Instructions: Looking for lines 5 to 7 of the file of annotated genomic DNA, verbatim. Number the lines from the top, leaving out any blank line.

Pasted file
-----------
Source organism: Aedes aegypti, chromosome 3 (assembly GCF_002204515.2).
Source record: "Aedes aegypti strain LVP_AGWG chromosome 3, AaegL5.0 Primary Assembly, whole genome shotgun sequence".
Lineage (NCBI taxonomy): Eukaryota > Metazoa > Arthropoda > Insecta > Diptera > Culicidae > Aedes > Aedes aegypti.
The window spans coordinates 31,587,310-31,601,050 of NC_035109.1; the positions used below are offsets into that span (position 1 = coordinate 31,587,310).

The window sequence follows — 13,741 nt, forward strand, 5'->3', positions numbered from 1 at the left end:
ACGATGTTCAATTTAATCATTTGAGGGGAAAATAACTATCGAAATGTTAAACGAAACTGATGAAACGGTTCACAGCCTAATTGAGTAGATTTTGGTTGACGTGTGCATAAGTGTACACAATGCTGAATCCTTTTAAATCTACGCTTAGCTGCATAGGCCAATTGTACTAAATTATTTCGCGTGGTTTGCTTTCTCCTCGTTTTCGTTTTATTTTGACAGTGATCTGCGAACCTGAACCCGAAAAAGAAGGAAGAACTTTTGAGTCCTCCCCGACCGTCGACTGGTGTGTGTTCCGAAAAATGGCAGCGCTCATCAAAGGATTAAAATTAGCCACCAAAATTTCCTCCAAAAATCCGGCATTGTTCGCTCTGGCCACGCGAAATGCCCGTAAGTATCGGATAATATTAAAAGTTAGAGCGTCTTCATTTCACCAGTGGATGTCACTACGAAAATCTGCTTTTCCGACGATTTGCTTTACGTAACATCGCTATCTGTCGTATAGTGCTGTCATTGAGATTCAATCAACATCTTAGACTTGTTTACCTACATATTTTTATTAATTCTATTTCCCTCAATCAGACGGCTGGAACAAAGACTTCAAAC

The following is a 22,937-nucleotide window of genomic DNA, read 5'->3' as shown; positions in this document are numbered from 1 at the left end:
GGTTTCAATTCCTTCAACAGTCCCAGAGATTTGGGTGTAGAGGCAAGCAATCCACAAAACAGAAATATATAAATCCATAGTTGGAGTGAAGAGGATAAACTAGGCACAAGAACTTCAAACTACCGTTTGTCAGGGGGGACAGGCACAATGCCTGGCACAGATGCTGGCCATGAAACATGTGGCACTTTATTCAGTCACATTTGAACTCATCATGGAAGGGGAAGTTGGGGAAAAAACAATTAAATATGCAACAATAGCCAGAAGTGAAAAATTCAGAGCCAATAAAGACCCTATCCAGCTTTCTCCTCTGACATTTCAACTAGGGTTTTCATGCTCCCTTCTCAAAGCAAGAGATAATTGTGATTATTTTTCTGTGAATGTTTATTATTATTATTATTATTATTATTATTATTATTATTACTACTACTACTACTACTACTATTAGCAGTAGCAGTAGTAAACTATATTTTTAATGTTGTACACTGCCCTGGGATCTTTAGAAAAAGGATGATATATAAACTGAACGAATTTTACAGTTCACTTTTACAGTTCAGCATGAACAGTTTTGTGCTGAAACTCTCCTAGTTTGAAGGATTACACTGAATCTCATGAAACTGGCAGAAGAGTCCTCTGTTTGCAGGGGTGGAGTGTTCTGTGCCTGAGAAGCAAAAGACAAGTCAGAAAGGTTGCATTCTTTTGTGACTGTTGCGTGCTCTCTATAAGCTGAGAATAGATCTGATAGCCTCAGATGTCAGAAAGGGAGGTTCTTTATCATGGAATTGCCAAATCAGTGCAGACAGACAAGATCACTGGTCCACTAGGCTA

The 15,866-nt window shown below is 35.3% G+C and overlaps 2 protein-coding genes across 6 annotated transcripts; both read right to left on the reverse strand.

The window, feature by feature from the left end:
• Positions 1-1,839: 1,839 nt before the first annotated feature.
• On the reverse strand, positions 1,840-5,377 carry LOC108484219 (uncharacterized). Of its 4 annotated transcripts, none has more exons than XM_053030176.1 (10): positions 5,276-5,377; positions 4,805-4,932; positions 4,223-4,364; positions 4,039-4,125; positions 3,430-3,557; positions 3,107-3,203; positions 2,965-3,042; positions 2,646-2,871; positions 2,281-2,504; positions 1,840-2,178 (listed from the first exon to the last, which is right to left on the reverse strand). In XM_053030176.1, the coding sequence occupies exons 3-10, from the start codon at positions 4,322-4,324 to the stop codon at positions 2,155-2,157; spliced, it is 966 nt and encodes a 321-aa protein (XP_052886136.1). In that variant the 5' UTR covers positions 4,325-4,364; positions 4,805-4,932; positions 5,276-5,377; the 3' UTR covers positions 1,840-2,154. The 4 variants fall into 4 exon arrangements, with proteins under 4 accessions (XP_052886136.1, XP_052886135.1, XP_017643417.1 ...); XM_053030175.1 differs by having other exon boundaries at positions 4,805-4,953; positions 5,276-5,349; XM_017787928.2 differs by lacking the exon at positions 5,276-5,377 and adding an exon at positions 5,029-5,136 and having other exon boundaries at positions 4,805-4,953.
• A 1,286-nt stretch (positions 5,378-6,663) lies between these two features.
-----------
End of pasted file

The window sequence follows — 13,741 nt, forward strand, 5'->3', positions numbered from 1 at the left end:
ACGATGTTCAATTTAATCATTTGAGGGGAAAATAACTATCGAAATGTTAAACGAAACTGATGAAACGGTTCACAGCCTAATTGAGTAGATTTTGGTTGACGTGTGCATAAGTGTACACAATGCTGAATCCTTTTAAATCTACGCTTAGCTGCATAGGCCAATTGTACTAAATTATTTCGCGTGGTTTGCTTTCTCCTCGTTTTCGTTTTATTTTGACAGTGATCTGCGAACCTGAACCCGAAAAAGAAGGAAGAACTTTTGAGTCCTCCCCGACCGTCGACTGGTGTGTGTTCCGAAAAATGGCAGCGCTCATCAAAGGATTAAAATTAGCCACCAAAATTTCCTCCAAAAATCCGGCATTGTTCGCTCTGGCCACGCGAAATGCCCGTAAGTATCGGATAATATTAAAAGTTAGAGCGTCTTCATTTCACCAGTGGATGTCACTACGAAAATCTGCTTTTCCGACGATTTGCTTTACGTAACATCGCTATCTGTCGTATAGTGCTGTCATTGAGATTCAATCAACATCTTAGACTTGTTTACCTACATATTTTTATTAATTCTATTTCCCTCAATCAGACGGCTGGAACAAAGACTTCAAAC

The following is a 22,937-nucleotide window of genomic DNA, read 5'->3' as shown; positions in this document are numbered from 1 at the left end: